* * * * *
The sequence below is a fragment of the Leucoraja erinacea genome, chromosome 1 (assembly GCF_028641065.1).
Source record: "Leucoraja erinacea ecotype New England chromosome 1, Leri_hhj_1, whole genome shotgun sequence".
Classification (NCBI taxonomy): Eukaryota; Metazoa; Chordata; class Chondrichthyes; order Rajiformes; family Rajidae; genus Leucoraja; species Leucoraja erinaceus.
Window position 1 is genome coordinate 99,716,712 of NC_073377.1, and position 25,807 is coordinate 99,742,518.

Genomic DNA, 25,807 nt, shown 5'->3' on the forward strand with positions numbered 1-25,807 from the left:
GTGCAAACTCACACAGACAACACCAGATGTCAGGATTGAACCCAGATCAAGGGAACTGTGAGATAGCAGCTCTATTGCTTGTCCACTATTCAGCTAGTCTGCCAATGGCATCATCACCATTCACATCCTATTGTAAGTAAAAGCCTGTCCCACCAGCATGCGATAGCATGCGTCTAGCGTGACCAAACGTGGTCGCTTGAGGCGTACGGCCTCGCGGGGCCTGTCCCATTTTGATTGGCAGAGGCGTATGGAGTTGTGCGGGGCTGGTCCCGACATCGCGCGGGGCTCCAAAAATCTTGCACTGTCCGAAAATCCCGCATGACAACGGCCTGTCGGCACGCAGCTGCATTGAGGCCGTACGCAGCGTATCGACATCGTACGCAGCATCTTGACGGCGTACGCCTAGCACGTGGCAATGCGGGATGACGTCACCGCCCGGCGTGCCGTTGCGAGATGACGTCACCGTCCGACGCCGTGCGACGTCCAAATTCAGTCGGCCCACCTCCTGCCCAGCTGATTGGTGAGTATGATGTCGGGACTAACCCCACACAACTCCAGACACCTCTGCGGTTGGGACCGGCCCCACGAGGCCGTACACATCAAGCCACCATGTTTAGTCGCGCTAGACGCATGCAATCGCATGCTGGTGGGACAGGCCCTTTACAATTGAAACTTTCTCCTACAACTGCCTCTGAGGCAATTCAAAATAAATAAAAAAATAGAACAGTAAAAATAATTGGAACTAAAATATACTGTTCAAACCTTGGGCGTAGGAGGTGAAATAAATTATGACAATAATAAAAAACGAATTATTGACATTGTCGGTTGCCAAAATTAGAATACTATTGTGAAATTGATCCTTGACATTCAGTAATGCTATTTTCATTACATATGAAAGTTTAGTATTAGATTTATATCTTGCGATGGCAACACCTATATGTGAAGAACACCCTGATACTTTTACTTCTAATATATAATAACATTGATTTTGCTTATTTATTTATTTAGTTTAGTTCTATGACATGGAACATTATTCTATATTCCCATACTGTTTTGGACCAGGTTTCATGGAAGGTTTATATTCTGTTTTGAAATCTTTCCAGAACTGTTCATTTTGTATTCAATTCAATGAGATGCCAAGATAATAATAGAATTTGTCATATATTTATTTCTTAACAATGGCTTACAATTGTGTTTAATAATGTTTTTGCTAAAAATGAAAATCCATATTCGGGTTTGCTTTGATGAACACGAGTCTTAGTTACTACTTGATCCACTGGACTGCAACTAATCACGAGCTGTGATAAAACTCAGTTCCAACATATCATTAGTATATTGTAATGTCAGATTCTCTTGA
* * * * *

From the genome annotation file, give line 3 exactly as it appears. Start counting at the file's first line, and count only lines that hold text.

Classification (NCBI taxonomy): Eukaryota; Metazoa; Chordata; class Chondrichthyes; order Rajiformes; family Rajidae; genus Leucoraja; species Leucoraja erinaceus.